Gensource Confirms The Future Of Potash Production With One Feasibility Study – Gensource Potash (CVE:GSP, FRA:UGN, OTCMKTS:AGCCF)
Gensource Potash’s feasibility study (FS) was largely in line with its preliminary economic assessments (PEA), validating the robust economics of Vanguard 1.
Because of its joint venture with Essel Group ME (EGME), Gensource will now be carried to production and own 30 percent of Vanguard 1.
However, the market still is not giving any value to the multiple Vanguards on Gensource’s prolific acreage package. We still estimate there are 6 Vanguard clones, and Gensource’s next steps will be to prove this.
With the FS declared, it will not take a lot of work to get there. The geology remains the same, but still needs to be confirmed with some 2D seismic and a couple of wells.
Is Gensource an acquisition target? We believe so.
The operating costs make Vanguard economic in even the harshest pricing environments. Right now, the $US39.54/t places Vanguard in lowest of the first quartile in costs, and can be lowered even more as Gensource adds more Vanguard clones to the mix. It takes the same number of labourers to run two projects as it does to run one, and this can potentially cut costs in half.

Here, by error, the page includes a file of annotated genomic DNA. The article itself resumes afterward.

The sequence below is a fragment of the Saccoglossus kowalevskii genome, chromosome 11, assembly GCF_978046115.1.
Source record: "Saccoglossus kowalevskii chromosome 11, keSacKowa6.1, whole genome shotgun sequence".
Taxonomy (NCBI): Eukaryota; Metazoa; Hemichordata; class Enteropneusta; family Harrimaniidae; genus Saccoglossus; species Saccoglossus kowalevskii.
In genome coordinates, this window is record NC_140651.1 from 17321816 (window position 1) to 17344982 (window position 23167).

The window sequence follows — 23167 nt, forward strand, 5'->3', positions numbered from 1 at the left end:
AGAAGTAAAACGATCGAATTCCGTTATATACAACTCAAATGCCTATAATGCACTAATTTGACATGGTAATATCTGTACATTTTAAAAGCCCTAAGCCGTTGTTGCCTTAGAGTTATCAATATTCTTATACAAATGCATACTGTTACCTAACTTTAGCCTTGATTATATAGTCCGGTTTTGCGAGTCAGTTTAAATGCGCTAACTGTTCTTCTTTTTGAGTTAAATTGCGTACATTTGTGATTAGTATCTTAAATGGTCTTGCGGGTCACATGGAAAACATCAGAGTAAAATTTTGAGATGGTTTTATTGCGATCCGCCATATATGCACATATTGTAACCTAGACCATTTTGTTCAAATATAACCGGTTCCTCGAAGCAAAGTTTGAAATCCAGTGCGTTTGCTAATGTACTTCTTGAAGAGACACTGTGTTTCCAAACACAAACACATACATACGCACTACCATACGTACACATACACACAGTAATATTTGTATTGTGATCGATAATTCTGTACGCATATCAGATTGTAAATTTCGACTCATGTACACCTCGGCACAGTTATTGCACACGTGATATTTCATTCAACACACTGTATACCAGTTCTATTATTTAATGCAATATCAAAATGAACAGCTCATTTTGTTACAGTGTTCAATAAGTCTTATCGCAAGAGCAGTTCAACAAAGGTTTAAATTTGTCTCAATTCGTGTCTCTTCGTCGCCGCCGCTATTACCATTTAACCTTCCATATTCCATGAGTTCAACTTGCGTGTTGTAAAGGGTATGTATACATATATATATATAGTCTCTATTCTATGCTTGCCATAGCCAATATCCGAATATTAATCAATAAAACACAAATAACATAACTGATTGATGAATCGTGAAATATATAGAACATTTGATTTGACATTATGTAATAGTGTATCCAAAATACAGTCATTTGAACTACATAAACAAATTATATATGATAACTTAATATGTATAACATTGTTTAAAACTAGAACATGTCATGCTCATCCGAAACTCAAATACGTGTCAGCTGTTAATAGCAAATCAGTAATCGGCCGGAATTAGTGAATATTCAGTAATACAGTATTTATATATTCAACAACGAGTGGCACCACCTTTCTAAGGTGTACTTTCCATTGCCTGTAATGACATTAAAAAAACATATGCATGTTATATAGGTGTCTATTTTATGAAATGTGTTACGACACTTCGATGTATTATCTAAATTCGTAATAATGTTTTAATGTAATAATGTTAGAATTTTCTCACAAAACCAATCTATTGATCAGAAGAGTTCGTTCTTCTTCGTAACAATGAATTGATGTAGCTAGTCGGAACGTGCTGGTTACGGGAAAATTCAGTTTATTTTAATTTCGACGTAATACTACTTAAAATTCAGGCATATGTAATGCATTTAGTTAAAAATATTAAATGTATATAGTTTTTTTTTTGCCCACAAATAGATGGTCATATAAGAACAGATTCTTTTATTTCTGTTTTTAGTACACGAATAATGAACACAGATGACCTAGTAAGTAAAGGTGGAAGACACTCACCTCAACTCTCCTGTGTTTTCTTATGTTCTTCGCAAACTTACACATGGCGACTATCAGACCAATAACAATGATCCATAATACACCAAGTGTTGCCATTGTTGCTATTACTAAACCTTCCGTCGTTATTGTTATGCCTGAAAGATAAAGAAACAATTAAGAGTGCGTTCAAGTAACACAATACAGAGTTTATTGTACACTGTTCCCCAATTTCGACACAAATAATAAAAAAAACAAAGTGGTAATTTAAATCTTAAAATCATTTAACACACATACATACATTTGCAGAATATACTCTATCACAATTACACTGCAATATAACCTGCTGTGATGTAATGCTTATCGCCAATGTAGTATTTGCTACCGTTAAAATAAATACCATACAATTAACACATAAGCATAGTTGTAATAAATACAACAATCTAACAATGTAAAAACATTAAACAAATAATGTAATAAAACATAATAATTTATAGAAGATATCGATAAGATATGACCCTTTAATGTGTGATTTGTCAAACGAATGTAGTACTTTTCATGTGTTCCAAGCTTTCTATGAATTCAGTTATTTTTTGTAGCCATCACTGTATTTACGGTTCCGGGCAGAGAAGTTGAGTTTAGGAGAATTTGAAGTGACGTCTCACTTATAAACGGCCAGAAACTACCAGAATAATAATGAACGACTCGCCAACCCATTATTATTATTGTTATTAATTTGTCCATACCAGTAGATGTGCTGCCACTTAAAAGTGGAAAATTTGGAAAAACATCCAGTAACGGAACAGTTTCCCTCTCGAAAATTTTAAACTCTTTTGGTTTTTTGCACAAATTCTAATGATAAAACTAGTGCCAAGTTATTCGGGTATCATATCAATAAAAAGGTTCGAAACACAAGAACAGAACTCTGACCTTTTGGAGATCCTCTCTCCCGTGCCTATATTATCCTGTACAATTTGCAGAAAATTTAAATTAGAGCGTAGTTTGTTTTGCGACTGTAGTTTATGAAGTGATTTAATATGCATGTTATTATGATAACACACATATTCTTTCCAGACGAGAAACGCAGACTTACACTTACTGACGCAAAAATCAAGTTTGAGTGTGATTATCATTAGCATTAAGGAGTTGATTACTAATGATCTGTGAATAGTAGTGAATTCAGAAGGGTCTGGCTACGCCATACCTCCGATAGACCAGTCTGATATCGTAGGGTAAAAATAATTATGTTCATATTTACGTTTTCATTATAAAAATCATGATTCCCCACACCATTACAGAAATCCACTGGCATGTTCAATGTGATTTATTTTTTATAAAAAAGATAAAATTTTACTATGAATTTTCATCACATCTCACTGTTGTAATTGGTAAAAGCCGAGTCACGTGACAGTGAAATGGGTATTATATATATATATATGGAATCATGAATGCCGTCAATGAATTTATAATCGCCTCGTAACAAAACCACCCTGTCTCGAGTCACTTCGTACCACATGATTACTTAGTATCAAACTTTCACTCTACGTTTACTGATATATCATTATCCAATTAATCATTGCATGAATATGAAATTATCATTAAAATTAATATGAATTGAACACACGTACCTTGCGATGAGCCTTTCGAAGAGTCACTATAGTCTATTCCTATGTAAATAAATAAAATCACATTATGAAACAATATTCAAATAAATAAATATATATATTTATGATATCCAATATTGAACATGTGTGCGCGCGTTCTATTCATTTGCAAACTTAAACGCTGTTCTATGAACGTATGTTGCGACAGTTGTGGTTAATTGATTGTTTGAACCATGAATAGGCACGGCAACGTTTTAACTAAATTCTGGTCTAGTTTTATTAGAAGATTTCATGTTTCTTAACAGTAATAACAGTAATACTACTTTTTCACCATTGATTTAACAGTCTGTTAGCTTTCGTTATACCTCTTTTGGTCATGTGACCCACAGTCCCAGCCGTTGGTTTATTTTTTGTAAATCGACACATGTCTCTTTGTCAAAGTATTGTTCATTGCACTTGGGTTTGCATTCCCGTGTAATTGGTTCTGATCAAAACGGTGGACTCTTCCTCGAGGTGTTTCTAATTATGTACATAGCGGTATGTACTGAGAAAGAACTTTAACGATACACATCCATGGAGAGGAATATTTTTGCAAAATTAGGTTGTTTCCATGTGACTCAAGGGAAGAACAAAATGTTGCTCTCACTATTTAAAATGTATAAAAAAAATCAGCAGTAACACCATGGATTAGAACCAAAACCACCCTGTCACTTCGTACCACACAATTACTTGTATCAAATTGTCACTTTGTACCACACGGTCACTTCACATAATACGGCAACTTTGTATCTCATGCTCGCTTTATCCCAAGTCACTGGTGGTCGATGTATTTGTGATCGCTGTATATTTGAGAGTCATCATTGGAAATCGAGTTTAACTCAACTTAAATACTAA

Will Gensource sell itself now? No.
If it did, it would literally be giving away hundreds of millions of dollars for free. Gensource now has to prove it does indeed have multiple Vanguards, and is currently raising the money to do so.
Gensource has completely disrupted the archaic potash industry, and will also revolutionize the business model. Because of Vanguard’s low initial capex, operational leverage, and low operating costs, Gensource can now partner with end-users and offer them the ultimate price hedge, they can own their own resource.
Now let’s take this one step further. If Gensource can do this in Saskatchewan, nothing is stopping them from moving onto other potash-rich areas where its extraction method is amenable.